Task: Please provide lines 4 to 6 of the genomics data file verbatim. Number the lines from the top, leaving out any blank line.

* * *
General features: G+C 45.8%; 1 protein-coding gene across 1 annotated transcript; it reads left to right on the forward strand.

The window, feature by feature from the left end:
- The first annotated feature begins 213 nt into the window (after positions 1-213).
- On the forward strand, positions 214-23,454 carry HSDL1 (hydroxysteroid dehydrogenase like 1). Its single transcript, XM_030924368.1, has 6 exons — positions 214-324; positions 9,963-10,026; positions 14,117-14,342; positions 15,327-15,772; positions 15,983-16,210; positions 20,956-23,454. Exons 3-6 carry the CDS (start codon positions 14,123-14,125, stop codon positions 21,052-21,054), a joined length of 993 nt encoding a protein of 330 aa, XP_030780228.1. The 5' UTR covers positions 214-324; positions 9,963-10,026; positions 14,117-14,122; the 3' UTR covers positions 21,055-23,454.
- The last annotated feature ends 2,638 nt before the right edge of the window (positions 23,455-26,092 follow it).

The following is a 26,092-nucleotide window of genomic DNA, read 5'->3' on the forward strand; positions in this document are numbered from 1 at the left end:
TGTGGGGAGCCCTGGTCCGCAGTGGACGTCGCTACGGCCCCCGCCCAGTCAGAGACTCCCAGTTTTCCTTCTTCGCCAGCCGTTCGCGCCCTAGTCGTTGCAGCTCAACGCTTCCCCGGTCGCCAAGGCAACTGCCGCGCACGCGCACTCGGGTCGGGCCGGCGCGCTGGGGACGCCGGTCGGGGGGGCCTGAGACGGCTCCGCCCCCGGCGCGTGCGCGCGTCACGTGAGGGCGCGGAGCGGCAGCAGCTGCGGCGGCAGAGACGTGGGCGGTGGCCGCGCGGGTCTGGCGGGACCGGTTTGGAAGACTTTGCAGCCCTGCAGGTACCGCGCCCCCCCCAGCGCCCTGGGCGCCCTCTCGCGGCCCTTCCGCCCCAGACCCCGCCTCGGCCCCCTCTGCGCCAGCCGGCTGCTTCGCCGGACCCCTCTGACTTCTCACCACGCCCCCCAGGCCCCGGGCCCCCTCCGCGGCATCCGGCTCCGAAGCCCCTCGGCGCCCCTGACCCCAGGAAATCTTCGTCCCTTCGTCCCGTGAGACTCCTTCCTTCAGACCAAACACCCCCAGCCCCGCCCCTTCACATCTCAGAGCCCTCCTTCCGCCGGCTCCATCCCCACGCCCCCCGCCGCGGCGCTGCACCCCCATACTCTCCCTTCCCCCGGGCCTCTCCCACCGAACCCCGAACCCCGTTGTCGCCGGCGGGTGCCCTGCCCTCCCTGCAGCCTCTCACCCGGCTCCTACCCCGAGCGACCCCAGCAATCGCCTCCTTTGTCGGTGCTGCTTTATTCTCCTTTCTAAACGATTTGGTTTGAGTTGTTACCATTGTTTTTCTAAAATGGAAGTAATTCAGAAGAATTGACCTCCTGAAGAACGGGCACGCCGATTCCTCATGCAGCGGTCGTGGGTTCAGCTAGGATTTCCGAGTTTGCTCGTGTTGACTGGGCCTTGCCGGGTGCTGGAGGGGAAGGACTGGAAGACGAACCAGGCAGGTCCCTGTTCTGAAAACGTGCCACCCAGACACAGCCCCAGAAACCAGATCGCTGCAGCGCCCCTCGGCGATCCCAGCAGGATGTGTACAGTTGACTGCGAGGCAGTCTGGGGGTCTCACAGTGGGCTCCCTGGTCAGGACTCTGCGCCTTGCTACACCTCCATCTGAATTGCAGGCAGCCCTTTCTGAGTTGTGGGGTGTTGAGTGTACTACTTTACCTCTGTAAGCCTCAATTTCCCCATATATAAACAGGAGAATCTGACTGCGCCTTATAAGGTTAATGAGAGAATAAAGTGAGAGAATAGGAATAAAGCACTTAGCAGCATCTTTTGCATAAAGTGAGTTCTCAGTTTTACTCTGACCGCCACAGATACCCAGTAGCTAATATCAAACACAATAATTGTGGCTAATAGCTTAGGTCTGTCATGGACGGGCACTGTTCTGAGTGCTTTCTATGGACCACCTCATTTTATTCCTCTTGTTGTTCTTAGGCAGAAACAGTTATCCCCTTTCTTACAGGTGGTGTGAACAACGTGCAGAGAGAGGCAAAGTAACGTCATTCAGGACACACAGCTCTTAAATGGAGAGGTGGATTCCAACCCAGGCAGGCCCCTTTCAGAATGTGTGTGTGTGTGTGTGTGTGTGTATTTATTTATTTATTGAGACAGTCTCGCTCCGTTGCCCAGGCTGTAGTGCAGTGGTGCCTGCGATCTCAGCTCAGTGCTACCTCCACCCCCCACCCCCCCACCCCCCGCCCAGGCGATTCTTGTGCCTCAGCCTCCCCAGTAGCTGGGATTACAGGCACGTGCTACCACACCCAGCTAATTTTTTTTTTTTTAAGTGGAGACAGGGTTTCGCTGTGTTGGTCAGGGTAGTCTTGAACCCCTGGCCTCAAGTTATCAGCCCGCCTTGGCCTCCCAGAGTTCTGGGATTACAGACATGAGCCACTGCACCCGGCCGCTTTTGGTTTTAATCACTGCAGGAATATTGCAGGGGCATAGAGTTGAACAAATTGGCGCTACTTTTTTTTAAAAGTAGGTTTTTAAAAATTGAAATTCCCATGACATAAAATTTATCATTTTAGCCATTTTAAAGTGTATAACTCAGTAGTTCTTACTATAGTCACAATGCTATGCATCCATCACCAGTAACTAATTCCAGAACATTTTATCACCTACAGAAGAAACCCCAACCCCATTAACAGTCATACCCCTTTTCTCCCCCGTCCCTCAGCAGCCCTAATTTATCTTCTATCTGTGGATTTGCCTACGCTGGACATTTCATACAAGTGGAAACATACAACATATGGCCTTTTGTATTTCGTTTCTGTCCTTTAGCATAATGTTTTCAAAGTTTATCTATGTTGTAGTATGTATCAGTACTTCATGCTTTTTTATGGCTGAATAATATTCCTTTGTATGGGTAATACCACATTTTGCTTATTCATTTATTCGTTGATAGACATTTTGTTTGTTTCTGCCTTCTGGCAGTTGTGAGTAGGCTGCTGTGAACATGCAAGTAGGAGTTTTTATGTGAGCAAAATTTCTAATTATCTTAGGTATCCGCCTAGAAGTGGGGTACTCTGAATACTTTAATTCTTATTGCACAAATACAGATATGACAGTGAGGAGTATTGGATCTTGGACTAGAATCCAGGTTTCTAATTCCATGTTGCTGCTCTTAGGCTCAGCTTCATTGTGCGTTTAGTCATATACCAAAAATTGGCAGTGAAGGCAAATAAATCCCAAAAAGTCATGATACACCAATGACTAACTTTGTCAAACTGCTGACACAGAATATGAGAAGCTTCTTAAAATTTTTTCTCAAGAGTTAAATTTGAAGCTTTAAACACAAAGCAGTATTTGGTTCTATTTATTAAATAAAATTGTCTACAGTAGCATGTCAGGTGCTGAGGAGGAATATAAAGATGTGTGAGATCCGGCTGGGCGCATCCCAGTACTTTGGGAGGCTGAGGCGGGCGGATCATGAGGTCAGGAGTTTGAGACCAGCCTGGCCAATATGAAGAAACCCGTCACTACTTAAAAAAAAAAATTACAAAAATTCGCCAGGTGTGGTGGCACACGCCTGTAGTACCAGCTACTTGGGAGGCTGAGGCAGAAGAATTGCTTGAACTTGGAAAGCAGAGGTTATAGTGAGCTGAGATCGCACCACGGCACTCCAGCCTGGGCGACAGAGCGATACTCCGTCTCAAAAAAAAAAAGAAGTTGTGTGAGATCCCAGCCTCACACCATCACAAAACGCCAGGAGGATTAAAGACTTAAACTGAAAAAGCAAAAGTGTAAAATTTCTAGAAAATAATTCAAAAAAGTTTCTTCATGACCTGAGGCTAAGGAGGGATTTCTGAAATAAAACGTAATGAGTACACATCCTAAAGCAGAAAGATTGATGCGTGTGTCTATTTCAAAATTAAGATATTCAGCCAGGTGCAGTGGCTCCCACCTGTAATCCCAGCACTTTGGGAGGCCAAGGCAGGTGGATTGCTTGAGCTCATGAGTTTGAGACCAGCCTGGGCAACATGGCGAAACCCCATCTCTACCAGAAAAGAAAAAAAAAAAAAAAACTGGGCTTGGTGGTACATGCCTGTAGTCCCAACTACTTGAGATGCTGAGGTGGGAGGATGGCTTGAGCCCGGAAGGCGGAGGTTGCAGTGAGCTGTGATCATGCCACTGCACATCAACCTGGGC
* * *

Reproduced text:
- On the forward strand, positions 214-23,454 carry HSDL1 (hydroxysteroid dehydrogenase like 1). Its single transcript, XM_030924368.1, has 6 exons — positions 214-324; positions 9,963-10,026; positions 14,117-14,342; positions 15,327-15,772; positions 15,983-16,210; positions 20,956-23,454. Exons 3-6 carry the CDS (start codon positions 14,123-14,125, stop codon positions 21,052-21,054), a joined length of 993 nt encoding a protein of 330 aa, XP_030780228.1. The 5' UTR covers positions 214-324; positions 9,963-10,026; positions 14,117-14,122; the 3' UTR covers positions 21,055-23,454.
- The last annotated feature ends 2,638 nt before the right edge of the window (positions 23,455-26,092 follow it).

The following is a 26,092-nucleotide window of genomic DNA, read 5'->3' on the forward strand; positions in this document are numbered from 1 at the left end: